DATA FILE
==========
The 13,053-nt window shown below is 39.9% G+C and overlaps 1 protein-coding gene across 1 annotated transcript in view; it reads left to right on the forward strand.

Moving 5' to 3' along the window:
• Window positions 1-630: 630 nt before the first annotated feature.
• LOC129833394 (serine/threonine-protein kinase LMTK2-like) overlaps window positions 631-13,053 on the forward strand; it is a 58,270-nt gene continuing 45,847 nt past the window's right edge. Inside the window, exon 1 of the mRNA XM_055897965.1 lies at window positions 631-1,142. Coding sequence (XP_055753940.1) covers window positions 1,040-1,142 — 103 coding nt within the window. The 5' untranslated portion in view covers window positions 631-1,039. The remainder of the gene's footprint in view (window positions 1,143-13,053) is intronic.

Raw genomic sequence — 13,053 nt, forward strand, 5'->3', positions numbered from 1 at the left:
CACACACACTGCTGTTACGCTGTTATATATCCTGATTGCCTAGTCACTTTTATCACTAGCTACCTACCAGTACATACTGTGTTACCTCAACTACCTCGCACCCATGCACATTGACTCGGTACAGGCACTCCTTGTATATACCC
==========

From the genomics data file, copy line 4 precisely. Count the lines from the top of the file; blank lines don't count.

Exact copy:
• LOC129833394 (serine/threonine-protein kinase LMTK2-like) overlaps window positions 631-13,053 on the forward strand; it is a 58,270-nt gene continuing 45,847 nt past the window's right edge. Inside the window, exon 1 of the mRNA XM_055897965.1 lies at window positions 631-1,142. Coding sequence (XP_055753940.1) covers window positions 1,040-1,142 — 103 coding nt within the window. The 5' untranslated portion in view covers window positions 631-1,039. The remainder of the gene's footprint in view (window positions 1,143-13,053) is intronic.